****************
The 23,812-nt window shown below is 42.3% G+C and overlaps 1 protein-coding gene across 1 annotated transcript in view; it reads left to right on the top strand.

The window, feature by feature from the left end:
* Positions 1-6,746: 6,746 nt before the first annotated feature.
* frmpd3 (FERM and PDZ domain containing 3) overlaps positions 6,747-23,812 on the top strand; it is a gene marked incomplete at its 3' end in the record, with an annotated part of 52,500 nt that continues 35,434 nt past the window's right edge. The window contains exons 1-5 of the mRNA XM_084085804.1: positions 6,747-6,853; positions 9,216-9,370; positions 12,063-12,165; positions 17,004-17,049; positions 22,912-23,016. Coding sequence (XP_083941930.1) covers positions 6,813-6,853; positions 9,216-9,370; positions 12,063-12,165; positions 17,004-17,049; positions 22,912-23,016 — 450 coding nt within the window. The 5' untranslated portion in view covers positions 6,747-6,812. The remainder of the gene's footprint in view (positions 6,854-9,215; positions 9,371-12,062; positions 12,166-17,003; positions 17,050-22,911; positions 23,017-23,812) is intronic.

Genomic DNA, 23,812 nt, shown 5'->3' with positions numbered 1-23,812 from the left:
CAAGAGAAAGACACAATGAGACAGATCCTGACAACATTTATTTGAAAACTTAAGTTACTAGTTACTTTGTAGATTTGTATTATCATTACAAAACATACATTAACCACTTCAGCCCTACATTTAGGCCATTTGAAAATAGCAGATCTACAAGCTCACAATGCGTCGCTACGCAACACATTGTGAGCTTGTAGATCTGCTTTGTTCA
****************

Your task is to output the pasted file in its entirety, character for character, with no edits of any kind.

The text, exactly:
The 23,812-nt window shown below is 42.3% G+C and overlaps 1 protein-coding gene across 1 annotated transcript in view; it reads left to right on the top strand.

The window, feature by feature from the left end:
* Positions 1-6,746: 6,746 nt before the first annotated feature.
* frmpd3 (FERM and PDZ domain containing 3) overlaps positions 6,747-23,812 on the top strand; it is a gene marked incomplete at its 3' end in the record, with an annotated part of 52,500 nt that continues 35,434 nt past the window's right edge. The window contains exons 1-5 of the mRNA XM_084085804.1: positions 6,747-6,853; positions 9,216-9,370; positions 12,063-12,165; positions 17,004-17,049; positions 22,912-23,016. Coding sequence (XP_083941930.1) covers positions 6,813-6,853; positions 9,216-9,370; positions 12,063-12,165; positions 17,004-17,049; positions 22,912-23,016 — 450 coding nt within the window. The 5' untranslated portion in view covers positions 6,747-6,812. The remainder of the gene's footprint in view (positions 6,854-9,215; positions 9,371-12,062; positions 12,166-17,003; positions 17,050-22,911; positions 23,017-23,812) is intronic.

Genomic DNA, 23,812 nt, shown 5'->3' with positions numbered 1-23,812 from the left:
CAAGAGAAAGACACAATGAGACAGATCCTGACAACATTTATTTGAAAACTTAAGTTACTAGTTACTTTGTAGATTTGTATTATCATTACAAAACATACATTAACCACTTCAGCCCTACATTTAGGCCATTTGAAAATAGCAGATCTACAAGCTCACAATGCGTCGCTACGCAACACATTGTGAGCTTGTAGATCTGCTTTGTTCA